According to Postma, father Adams was influenced by his contact with Leiden professors, dignitaries and clergy at the time. He formed a lifelong friendship with publisher and professor Johan Luzac (1746-1807), who later became Rector Magnificus of the University. Luzac published the French-language paper Gazette de Leyde. The newspaper commanded international respect due to its solid reporting on international developments and was read in both Europe and America. Luzac reported in his paper about the young American state. In 1781, the year of their stay in Leiden, Great Britain had conceded in the War of Independence. Luzac helped Adams publish papers that called for recognition of the United States by the Republic of the United Netherlands.
Written plea to States General
Adams often visited Leiden, once staying six weeks. In the house on Langebrug he wrote an important memo to the States-General of the Republic in which he referred to the tolerant climate in Leiden, which had led the Pilgrim Fathers to seek refuge there in the 17th century. The Republic agreed and was the third country in Europe after France and Spain to support the struggle against England. This was important because the young state was trying to raise loans in Europe. Adams and Luzac remained in contact for the rest of their lives and wrote about the developments in their own countries.
Return to the US
It is said that son John Quincy learnt to speak fluent Dutch in Leiden, but he did not stay there for long. After a year he travelled to Russia for a long diplomatic posting. After a number of years in Europe the family returned to the US, where John Adams became president after George Washington (from 1797 to 1801).
Another president in the family
Son John Quincy studied law at Harvard and, like his father, was ambassador to the Netherlands (1794-1797). After a post as minister for Foreign Affairs he became president in 1825. That was not a success. Adams Jr. wanted a strong central government, but the states did not accept that. After his first term he entered Congress and later the House of Representatives. He became a strong advocate for the abolition of slavery.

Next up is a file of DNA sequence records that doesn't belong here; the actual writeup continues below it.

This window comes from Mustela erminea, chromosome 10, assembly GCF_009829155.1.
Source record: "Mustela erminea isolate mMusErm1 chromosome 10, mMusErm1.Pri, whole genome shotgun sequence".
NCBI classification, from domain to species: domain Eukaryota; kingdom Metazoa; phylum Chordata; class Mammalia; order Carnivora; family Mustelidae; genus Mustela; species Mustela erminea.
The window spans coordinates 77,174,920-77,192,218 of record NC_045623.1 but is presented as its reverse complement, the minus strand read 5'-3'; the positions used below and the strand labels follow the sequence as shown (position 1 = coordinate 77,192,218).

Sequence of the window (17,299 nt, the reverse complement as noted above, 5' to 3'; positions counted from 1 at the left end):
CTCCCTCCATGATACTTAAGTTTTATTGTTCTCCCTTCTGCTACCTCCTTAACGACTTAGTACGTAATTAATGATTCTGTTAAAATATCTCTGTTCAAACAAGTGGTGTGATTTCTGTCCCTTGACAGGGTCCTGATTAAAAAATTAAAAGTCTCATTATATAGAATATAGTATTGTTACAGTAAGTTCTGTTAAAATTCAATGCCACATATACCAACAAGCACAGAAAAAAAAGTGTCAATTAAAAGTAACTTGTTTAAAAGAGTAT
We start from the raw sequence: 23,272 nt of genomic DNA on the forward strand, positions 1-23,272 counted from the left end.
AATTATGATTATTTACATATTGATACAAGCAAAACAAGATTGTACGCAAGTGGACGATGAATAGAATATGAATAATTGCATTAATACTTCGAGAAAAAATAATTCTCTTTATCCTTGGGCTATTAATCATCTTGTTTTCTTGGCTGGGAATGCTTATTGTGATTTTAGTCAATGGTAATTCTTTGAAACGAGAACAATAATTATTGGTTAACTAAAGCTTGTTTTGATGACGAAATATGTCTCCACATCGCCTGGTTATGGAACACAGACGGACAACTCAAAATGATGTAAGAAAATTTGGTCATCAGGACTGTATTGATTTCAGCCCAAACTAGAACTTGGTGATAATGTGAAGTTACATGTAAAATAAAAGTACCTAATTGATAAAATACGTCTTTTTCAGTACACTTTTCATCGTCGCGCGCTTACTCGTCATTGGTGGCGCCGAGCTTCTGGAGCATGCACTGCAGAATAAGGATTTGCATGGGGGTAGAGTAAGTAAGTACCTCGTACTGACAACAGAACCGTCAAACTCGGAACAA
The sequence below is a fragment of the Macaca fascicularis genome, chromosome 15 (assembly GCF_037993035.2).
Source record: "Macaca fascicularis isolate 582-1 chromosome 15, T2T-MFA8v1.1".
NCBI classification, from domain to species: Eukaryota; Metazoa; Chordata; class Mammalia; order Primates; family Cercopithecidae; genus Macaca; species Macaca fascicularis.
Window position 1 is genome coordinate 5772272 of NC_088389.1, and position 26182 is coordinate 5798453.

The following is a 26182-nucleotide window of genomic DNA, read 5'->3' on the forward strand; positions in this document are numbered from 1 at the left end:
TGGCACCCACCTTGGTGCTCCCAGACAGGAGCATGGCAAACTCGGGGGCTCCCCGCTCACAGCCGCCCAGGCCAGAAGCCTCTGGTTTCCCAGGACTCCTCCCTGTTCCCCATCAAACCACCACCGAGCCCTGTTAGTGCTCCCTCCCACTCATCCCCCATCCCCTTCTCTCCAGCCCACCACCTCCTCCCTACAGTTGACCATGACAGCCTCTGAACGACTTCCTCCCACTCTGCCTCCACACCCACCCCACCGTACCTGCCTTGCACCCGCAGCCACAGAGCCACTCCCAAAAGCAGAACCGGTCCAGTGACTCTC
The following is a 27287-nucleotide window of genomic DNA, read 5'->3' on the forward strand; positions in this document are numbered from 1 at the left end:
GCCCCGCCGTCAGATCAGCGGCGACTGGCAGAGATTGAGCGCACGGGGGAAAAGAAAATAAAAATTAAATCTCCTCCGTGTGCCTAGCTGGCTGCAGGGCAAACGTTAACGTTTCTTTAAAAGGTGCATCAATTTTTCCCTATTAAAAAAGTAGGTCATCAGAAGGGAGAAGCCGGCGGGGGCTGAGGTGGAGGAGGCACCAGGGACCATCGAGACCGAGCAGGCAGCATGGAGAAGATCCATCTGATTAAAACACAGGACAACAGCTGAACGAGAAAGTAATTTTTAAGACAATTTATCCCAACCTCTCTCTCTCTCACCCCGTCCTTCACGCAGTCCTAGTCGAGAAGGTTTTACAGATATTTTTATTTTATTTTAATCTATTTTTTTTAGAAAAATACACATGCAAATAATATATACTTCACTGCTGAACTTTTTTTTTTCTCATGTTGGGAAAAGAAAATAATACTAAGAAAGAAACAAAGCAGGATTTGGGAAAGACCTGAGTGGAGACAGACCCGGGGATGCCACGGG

Nine presidents descendants of Leiden pilgrims
No fewer than nine American presidents have indirect links to Leiden. They are descendents of the Pilgram Fathers, a group of English puritan protestants who fled via Amsterdam to Leiden after a conflict with the Church of England. Many of them left for America in 1620 to found their own colony there. In the United States they are known as the founding fathers of modern America.
Bush and Obama
Genealogical research, confirmed by the New England Historic Genealogical Society in Boston, has revealed that, through his mother's line, Barack Obama is a direct descendant of the Leiden pilgrim family Blossom. Thomas and Anne Blossom had six children, two of whom were Elizabeth and Peter. Obama is a descendent of Elizabeth. Surprisingly enough, former presidents George Bush Sr. and Jr. are descendants of Peter, which makes Obama and Bush distant relatives. Presidents John Adams, John Quincy Adams, Ulysses Grant, Calvin Coolidge, Zachary Taylor and Franklin Delano Roosevelt are also descendents of Leiden Pilgrims.
Bush visit to Leiden
President George Bush Sr. referred to his distant ancestors when he visited Leiden on 17 July 1989 and gave a speech in the Pieterskerk where Leiden Pilgrim Fathers are buried. ‘And it was here in Leiden that the Pilgrims came to escape persecution - to live, work, and worship in peace. In the shadow of the Pieterskerk, they found the freedom to witness God openly and without fear. (…) And it was from this place the Pilgrims set their course for a New World. In their search for liberty, they took with them lessons learned here of freedom and tolerance.’
No tangible traces of the American president-elect, Donald Trump, have yet been found in Leiden.